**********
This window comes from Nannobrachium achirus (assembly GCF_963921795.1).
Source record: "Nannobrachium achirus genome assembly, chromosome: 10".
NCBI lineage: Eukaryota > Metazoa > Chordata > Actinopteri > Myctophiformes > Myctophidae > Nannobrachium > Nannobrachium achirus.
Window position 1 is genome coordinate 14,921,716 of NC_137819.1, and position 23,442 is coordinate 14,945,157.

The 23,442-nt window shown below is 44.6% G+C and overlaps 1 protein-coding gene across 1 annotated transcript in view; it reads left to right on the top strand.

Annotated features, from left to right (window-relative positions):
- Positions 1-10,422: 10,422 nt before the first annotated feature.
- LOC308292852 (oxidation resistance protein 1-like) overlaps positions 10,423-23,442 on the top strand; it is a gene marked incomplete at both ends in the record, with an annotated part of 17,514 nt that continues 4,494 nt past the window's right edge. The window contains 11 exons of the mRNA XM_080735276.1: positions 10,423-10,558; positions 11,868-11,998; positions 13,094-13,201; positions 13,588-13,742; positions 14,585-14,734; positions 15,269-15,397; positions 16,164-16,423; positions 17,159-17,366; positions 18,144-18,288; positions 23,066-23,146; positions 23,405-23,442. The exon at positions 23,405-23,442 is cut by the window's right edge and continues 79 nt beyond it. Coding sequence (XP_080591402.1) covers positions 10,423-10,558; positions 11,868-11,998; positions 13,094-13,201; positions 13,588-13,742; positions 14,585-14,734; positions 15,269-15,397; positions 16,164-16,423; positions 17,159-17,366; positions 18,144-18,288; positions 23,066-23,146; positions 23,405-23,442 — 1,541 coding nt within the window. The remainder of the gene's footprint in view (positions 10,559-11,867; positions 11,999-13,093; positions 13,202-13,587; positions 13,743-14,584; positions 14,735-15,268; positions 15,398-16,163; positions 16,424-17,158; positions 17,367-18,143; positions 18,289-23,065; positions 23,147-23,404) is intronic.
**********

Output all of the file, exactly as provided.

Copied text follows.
This window comes from Nannobrachium achirus (assembly GCF_963921795.1).
Source record: "Nannobrachium achirus genome assembly, chromosome: 10".
NCBI lineage: Eukaryota > Metazoa > Chordata > Actinopteri > Myctophiformes > Myctophidae > Nannobrachium > Nannobrachium achirus.
Window position 1 is genome coordinate 14,921,716 of NC_137819.1, and position 23,442 is coordinate 14,945,157.

The 23,442-nt window shown below is 44.6% G+C and overlaps 1 protein-coding gene across 1 annotated transcript in view; it reads left to right on the top strand.

Annotated features, from left to right (window-relative positions):
- Positions 1-10,422: 10,422 nt before the first annotated feature.
- LOC308292852 (oxidation resistance protein 1-like) overlaps positions 10,423-23,442 on the top strand; it is a gene marked incomplete at both ends in the record, with an annotated part of 17,514 nt that continues 4,494 nt past the window's right edge. The window contains 11 exons of the mRNA XM_080735276.1: positions 10,423-10,558; positions 11,868-11,998; positions 13,094-13,201; positions 13,588-13,742; positions 14,585-14,734; positions 15,269-15,397; positions 16,164-16,423; positions 17,159-17,366; positions 18,144-18,288; positions 23,066-23,146; positions 23,405-23,442. The exon at positions 23,405-23,442 is cut by the window's right edge and continues 79 nt beyond it. Coding sequence (XP_080591402.1) covers positions 10,423-10,558; positions 11,868-11,998; positions 13,094-13,201; positions 13,588-13,742; positions 14,585-14,734; positions 15,269-15,397; positions 16,164-16,423; positions 17,159-17,366; positions 18,144-18,288; positions 23,066-23,146; positions 23,405-23,442 — 1,541 coding nt within the window. The remainder of the gene's footprint in view (positions 10,559-11,867; positions 11,999-13,093; positions 13,202-13,587; positions 13,743-14,584; positions 14,735-15,268; positions 15,398-16,163; positions 16,424-17,158; positions 17,367-18,143; positions 18,289-23,065; positions 23,147-23,404) is intronic.